A wolverine passed by. They called out to him, "Sweetheart, help us." The wolverine answered, "If you two promise to marry me, I shall help you." They agreed, and the wolverine took them down. They were taken to his house, and saw many good-looking women there, but all had one leg broken. While the wolverine was out hunting, these women told the newcomers to run away because the wolverine would climb up to the smoke-hole and jump down on them, breaking their legs also, in order to prevent them from escaping. They said, "If you see something queer while fleeing, don't touch it, but keep on running."

The girls fled. After four nights' running, they heard a sound, and stopped to listen. They found a nice, fat, clean baby lying on its back, crying. The older girl passed by without paying any attention to it. The younger, however, turned back, saying, "Poor child, I want to take it." Her sister warned her, but she took the infant, and made it dance up and down. The child moved its feet, and managed to open her dress. "Look, sister, at what the baby is doing." Again the older warned the younger girl, but in vain. Suddenly the baby turned into the wolverine, and threw the woman on the ground. Tunc major natu puella fuste copulatoris dorsum verberavit. Ille "'Vehementius verbera" inquit "ut quam pro-fundissime mentulam inserere possim." Both girls struggled with him, and finally prevailed, killing him.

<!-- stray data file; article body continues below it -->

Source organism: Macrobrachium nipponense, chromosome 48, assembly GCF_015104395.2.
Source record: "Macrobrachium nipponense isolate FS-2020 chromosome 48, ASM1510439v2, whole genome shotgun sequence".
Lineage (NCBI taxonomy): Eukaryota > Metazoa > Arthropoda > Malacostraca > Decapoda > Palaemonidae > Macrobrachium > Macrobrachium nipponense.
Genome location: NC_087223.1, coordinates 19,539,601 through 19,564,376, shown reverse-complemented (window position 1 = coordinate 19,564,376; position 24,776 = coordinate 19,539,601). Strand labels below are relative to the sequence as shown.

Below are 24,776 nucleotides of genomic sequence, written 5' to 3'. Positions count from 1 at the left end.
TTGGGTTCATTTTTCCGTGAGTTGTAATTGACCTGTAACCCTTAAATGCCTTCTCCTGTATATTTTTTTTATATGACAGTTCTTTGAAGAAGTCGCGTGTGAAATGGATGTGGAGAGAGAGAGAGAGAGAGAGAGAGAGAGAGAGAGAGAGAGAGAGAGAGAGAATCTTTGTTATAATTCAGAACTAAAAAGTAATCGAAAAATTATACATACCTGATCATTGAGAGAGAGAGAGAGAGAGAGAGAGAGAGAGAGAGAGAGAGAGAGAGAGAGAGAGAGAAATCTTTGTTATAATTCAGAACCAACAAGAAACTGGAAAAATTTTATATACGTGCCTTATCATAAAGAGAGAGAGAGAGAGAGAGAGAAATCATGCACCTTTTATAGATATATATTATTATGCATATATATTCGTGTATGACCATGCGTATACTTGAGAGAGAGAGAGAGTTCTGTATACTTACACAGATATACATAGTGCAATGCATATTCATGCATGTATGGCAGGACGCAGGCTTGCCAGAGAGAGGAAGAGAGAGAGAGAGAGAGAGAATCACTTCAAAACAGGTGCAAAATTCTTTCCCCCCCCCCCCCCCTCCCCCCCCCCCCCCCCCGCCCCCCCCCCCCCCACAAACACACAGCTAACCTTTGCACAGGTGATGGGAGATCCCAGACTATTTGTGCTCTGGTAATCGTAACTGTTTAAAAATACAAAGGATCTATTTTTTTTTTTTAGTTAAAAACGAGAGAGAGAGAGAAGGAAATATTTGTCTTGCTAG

Then they went to look for their mother. They struck a river, and saw people passing in canoes. They hailed one man, asking him to ferry them across. He said, "My boat is not good, it is too light, and might upset. The boat behind with a tail at the end is good." When the boat indicated approached, they asked the man inside to ferry them across. He stopped and allowed them to leap in, but instead of taking them to the opposite bank he followed the course of the other canoes. They got to a place where many people were camping near the bank of the river. These were saying, "Old Diver (cia'ga=hell-diver?) has brought two women." Diver pointed behind, and told the women, "That's not my name, it's the one behind there they call Diver."

Diver camped near the rest of the people. In the night he heard the people dancing. He ordered the women not to look at the dance,c1 when he went out to see it himself. The younger girl wished to see it, and followed. As a result, she also became a diver. The dancers were ducks and geese. The transformed woman returned to her sister, and said, "Diver is ugly, let us flee." In their places they put bees and ants, covering them up with blankets; then they ran away.

Diver came home after the dance. He called the younger girl. "Wake up, I wish to go to bed." There was no answer. At last he picked up a blanket, and covered himself with it. After a while he felt the ants beginning to bite him, but thought it was merely the girls pinching him. He moved to the older girl's couch, and saying, "I'll sleep with both," extended his arms, as though to embrace both women. Then the bees began to buzz, and bit his face and body.